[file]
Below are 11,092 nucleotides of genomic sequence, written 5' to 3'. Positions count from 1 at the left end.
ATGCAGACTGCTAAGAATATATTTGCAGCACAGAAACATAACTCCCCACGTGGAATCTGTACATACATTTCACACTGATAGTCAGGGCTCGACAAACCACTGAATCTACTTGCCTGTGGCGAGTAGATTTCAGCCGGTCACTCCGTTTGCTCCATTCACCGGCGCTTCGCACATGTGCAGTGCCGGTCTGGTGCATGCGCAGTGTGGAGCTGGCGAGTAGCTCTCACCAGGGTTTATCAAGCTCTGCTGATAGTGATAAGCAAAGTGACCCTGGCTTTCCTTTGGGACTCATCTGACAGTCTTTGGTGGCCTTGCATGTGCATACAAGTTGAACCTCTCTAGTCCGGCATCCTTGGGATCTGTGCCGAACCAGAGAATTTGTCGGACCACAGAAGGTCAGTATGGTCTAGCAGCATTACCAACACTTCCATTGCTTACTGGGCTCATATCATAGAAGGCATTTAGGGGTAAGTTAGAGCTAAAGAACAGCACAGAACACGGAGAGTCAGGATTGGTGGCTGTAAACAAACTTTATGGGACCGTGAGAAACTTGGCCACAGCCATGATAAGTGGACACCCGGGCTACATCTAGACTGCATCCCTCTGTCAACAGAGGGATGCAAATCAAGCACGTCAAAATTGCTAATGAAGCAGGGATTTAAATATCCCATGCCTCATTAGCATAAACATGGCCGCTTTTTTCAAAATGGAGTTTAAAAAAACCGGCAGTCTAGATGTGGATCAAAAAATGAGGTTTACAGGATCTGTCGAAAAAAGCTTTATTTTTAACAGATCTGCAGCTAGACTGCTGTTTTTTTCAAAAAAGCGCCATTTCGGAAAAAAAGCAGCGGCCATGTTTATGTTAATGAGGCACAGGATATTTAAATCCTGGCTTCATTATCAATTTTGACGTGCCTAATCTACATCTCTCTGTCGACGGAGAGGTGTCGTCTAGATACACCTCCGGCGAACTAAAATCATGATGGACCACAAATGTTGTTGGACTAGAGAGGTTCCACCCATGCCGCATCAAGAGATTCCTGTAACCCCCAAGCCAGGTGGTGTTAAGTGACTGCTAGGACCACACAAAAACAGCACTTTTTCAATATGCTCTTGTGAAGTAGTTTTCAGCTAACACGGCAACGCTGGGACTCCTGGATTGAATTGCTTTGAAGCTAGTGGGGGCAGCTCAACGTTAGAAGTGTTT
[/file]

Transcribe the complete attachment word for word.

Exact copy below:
Below are 11,092 nucleotides of genomic sequence, written 5' to 3'. Positions count from 1 at the left end.
ATGCAGACTGCTAAGAATATATTTGCAGCACAGAAACATAACTCCCCACGTGGAATCTGTACATACATTTCACACTGATAGTCAGGGCTCGACAAACCACTGAATCTACTTGCCTGTGGCGAGTAGATTTCAGCCGGTCACTCCGTTTGCTCCATTCACCGGCGCTTCGCACATGTGCAGTGCCGGTCTGGTGCATGCGCAGTGTGGAGCTGGCGAGTAGCTCTCACCAGGGTTTATCAAGCTCTGCTGATAGTGATAAGCAAAGTGACCCTGGCTTTCCTTTGGGACTCATCTGACAGTCTTTGGTGGCCTTGCATGTGCATACAAGTTGAACCTCTCTAGTCCGGCATCCTTGGGATCTGTGCCGAACCAGAGAATTTGTCGGACCACAGAAGGTCAGTATGGTCTAGCAGCATTACCAACACTTCCATTGCTTACTGGGCTCATATCATAGAAGGCATTTAGGGGTAAGTTAGAGCTAAAGAACAGCACAGAACACGGAGAGTCAGGATTGGTGGCTGTAAACAAACTTTATGGGACCGTGAGAAACTTGGCCACAGCCATGATAAGTGGACACCCGGGCTACATCTAGACTGCATCCCTCTGTCAACAGAGGGATGCAAATCAAGCACGTCAAAATTGCTAATGAAGCAGGGATTTAAATATCCCATGCCTCATTAGCATAAACATGGCCGCTTTTTTCAAAATGGAGTTTAAAAAAACCGGCAGTCTAGATGTGGATCAAAAAATGAGGTTTACAGGATCTGTCGAAAAAAGCTTTATTTTTAACAGATCTGCAGCTAGACTGCTGTTTTTTTCAAAAAAGCGCCATTTCGGAAAAAAAGCAGCGGCCATGTTTATGTTAATGAGGCACAGGATATTTAAATCCTGGCTTCATTATCAATTTTGACGTGCCTAATCTACATCTCTCTGTCGACGGAGAGGTGTCGTCTAGATACACCTCCGGCGAACTAAAATCATGATGGACCACAAATGTTGTTGGACTAGAGAGGTTCCACCCATGCCGCATCAAGAGATTCCTGTAACCCCCAAGCCAGGTGGTGTTAAGTGACTGCTAGGACCACACAAAAACAGCACTTTTTCAATATGCTCTTGTGAAGTAGTTTTCAGCTAACACGGCAACGCTGGGACTCCTGGATTGAATTGCTTTGAAGCTAGTGGGGGCAGCTCAACGTTAGAAGTGTTT